Life is full of suffering, but it is also full of wonderful things like a blue sky, sunshine, and the eyes of a baby. It is important to recognize and appreciate the wonders of life that surround us at all times and in all places. We do not need to travel or wait for certain conditions to enjoy them. Being in touch with the wonderful aspects of life is crucial because if we focus only on suffering, we miss out on the beauty. In Theravada Buddhism, we emphasize the aspect of pain and suffering, while in Mahayana Buddhism, we emphasize the woundedness of life. Both aspects are present and need to be acknowledged.
Looking at the art of Buddha statues, we see the Buddha beautifully dressed and smiling. During this retreat, I have asked the children to dress beautifully to embody the spirit of a Bodhisattva. I have observed the genuine smiles of the children and shared with them how they make life more beautiful. A person doesn’t have to do much to save the world. By simply being themselves and smiling, they can bring peace and beauty to the world. When a child smiles, when an adult smiles, it is important because through their smiles, they bring joy and peace to themselves and others. Smiling is like blooming, and everyone around us benefits from it. Let us all practice the art of smiling.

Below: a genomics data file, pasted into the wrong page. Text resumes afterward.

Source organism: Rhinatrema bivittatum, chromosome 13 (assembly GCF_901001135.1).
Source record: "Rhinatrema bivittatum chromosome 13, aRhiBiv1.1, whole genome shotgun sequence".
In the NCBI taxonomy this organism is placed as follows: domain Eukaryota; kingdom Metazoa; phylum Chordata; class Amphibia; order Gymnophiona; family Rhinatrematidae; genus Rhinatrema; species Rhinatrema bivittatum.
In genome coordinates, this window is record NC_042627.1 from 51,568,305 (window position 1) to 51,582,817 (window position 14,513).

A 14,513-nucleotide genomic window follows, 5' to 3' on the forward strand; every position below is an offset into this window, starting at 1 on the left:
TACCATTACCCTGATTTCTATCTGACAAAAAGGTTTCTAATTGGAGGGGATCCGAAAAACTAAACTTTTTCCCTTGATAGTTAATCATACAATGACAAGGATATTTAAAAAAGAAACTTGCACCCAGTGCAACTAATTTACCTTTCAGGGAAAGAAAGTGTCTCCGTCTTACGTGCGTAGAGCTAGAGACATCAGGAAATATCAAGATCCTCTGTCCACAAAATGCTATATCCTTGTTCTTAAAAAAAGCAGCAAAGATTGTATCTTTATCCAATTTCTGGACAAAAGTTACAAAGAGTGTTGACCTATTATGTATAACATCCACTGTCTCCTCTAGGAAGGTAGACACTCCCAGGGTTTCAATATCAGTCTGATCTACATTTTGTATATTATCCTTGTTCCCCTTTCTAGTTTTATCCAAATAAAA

Being in touch with the wonders of the world, smiling, and enjoying the present moment are the first things we should practice. This kind of practice does not require any special effort. It simply involves being aware of the presence of these wonderful things. Smiling and enjoying the blue sky, sunshine, and the presence of each other is revolutionary, especially when done in every moment of our lives, even during sitting meditation.
At first, smiling may seem difficult for some of us. We might wonder why it is so hard to smile. Smiling is an act of showing that we are ourselves, not lost in forgetfulness. A genuine smile can relax the muscles on our face and our nervous system, allowing us to be masters of ourselves. The Buddha and the bodhisattvas are always depicted smiling because they have mastered the art of smiling. Through smiling, we can see the wonder and beauty of life, and we can truly be present in the current moment.